More recently, Morningstar profiled the tiny handful of funds that have beaten their category averages every single year for the past decade (“Here Come the Category Killers,” 10/23/11). One of only three domestic stock funds to make the list was Manning & Napier Pro-Blend Maximum (EXHAX), which they praised for its “team of extremely long-tenured portfolio managers oversee the fund, employing a strategy that overlays bottom-up security selection with macroeconomic research.” MNDFX is run by the same team.

Second, it’s the cheapest possible way of accessing that team’s skill.

Manning & Napier charges 0.60% for the fund, about half of what their other (larger, more famous) funds charge.  It’s even lower than what they typically charge for institutional shares.  It’s competitive with the 0.40 – 0.50% charged by most of the dividend-focused ETFs.

Third, the fund is doing well and achieving its goals.

Manning was attempting to generate a compelling alternative to index investing.  So far, they’ve done so.  The fund returned 9% through the first ten months of 2011, placing it in the top 2% of comparable funds.  The fund has outperformed the most popular dividend-focused index funds and exchange-traded funds since its launch.

 

Since inception

Q3, 2011

Vanguard Total Stock Market (VTSMX)

15,200

-15.3%

M&N Dividend Focus (MNDFX)

14,700

-8.9

Vanguard Dividend Appreciation Index (VDAIX)

14,600

-12.5

SPDR S&P Dividend ETF (SDY)

14,500

-9.4

First Trust Morningstar Div Leaders Index (FDL)

14,200

-3.7

iShares Dow Jones Select Dividend Index (DVY)

13,400

-8.1

PowerShares HighYield Dividend Achievers (PEY)

12,000

-5.9

The fund’s focus on blue-chip companies have held it back during frothy markets when smaller and less stable firms flourish, but it also holds up better in rough periods such as the third quarter of 2011.

The fund has also earned a mention in the company of some of the most distinguished actively-managed, five-star high dividend/high quality funds.

 

Since inception

Q3, 2011

M&N Dividend Focus (MNDFX)

14,700

-8.9

Tweedy, Browne Worldwide High Dividend Yield Value (TBHDX)

14,600

-10.1

GMO Quality III (GQETX)

14,100

-5.4

In the long run, the evidence is unequivocal: a focus on high-quality, dividend-paying stocks are the closest thing the market offers to a free lunch. That is, you earn slightly higher-than-market returns with slightly lower-than-market risk. Dividends help in three ways:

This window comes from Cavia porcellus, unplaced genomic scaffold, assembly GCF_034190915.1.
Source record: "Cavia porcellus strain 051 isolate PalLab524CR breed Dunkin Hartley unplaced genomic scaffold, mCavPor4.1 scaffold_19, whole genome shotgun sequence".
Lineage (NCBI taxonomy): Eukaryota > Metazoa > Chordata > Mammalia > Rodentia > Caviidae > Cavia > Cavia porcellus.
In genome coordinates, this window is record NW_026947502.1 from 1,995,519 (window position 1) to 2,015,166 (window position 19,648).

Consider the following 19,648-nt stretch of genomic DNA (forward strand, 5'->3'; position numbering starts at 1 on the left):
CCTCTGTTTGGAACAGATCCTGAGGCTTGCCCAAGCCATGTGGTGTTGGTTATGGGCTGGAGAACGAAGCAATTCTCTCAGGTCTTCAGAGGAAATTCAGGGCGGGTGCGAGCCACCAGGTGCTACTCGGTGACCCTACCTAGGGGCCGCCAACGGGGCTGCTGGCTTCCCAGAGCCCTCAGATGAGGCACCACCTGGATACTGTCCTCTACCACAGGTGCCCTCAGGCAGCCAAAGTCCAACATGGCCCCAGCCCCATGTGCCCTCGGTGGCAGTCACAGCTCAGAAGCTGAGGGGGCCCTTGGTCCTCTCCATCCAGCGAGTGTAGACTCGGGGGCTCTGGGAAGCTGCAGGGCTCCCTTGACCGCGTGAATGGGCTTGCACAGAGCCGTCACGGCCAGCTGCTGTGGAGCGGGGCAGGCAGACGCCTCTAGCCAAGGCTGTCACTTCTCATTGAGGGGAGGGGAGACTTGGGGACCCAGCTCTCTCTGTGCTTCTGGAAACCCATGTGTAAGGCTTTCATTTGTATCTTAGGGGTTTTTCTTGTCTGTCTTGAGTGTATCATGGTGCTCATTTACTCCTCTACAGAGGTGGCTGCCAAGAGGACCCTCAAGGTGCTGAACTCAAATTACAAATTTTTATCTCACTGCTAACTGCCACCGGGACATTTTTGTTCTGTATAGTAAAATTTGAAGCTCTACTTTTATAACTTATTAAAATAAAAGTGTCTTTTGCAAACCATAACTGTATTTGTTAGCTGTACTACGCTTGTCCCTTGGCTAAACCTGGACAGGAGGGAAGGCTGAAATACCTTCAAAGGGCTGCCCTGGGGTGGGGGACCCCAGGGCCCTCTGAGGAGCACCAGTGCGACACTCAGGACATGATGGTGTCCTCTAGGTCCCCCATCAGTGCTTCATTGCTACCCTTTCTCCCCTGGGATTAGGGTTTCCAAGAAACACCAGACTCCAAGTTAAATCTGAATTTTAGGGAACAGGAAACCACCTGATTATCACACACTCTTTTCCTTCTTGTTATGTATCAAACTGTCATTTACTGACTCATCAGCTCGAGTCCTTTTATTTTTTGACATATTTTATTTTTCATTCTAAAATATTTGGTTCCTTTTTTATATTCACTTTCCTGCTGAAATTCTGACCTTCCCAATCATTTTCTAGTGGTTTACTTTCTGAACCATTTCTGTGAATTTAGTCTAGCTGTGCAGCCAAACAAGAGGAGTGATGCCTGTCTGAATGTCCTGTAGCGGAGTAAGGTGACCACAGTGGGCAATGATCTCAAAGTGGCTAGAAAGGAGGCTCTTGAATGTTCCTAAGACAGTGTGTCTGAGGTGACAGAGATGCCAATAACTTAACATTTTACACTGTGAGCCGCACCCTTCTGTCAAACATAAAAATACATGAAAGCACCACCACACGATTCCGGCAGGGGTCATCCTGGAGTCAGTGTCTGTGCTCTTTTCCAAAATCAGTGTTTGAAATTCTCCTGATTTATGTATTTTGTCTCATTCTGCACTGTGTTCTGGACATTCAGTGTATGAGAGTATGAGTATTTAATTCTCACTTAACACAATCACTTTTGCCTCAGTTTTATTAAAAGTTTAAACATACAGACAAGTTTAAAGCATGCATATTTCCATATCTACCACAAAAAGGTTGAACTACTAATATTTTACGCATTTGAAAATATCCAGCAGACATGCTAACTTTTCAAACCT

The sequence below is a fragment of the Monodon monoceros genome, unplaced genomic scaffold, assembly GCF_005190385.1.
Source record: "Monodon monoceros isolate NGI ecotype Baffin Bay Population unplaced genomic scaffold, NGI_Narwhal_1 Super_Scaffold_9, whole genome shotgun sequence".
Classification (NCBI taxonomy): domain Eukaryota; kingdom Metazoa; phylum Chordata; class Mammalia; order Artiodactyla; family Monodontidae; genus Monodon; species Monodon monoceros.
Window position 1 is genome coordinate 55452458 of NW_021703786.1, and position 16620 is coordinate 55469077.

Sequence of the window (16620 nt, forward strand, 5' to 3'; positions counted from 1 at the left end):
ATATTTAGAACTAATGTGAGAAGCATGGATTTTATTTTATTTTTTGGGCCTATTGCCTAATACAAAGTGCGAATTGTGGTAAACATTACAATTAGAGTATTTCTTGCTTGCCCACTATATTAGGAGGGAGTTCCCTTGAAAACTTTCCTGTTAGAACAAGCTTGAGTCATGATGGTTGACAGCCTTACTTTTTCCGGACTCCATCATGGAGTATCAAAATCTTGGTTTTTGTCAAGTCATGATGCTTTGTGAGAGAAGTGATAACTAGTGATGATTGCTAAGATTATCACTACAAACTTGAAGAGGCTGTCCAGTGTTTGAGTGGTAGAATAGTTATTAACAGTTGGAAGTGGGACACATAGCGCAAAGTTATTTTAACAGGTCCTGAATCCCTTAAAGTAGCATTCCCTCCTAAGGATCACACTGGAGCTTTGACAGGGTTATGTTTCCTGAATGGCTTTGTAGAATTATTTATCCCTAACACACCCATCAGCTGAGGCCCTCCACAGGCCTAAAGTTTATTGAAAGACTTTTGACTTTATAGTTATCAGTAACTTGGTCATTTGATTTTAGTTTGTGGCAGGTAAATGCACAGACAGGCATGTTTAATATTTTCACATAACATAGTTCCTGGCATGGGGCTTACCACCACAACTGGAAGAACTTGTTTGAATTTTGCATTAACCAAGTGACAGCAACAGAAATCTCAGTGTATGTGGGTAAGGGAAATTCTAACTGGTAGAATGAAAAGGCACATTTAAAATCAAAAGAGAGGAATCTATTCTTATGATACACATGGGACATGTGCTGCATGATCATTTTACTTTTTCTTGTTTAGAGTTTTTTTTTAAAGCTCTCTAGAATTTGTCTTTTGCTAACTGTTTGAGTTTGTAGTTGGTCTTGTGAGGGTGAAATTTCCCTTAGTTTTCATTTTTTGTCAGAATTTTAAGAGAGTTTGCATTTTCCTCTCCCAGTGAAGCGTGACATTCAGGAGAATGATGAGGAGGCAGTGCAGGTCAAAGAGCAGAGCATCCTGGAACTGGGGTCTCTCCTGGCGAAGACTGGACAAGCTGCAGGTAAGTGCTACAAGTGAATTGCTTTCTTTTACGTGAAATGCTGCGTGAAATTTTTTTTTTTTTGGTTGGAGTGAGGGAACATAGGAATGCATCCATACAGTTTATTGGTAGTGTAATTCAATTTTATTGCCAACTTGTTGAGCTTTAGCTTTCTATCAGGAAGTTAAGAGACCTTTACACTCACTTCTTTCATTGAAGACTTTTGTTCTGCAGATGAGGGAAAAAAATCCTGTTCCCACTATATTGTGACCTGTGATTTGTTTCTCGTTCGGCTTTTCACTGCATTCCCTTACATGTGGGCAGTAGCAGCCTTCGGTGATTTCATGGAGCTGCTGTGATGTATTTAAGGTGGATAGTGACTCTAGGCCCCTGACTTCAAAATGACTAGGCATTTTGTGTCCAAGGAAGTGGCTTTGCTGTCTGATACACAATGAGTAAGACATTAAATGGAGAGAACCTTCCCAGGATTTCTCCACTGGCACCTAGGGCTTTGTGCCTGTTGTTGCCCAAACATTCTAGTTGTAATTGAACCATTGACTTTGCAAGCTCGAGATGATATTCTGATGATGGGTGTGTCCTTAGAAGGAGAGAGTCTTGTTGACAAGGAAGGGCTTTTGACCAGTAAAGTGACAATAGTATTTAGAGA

• They’ve always been an important contributor to a fund’s total returns (Eaton Vance and Standard & Poor’s separately calculated dividend’s long-term contribution at 33-50% of total returns);
  • The dividends provide an ongoing source of cash for reinvestment, especially during downturns when investors might otherwise be reluctant to add to their positions; and,
  • Dividends are often a useful signal of the underlying health of the company, and that helps investors decrease the prospect of having a position blow up.

Some cynics also observe that dividends, by taking money out of the hands of corporate executives and placing in investors’ hands, decreases the executives’ ability to engage in destructive empire-building acquisitions.

Bottom Line

After a virtually unprecedented period of junk outperforming quality, many commentators – from Jeremy Grantham to the Motley Fools – predict that high quality stocks will resume their historic role as the most attractive investments in the U.S. market, and quite possibly in the world. MNDFX offers investors their lowest-cost access to what is unquestionably one of the fund industry’s most disciplined and consistently successful management teams. Especially for taxable accounts, investors should seriously consider both Manning & Napier Tax-Managed (EXTAX) and Dividend Focus for core domestic exposure.

Fund website

Dividend Focus homepage

UpdateFund fact sheet

 

© Mutual Fund Observer, 2011.  All rights reserved.  The information here reflects publicly available information current at the time of publication.  For reprint/e-rights contact [email protected].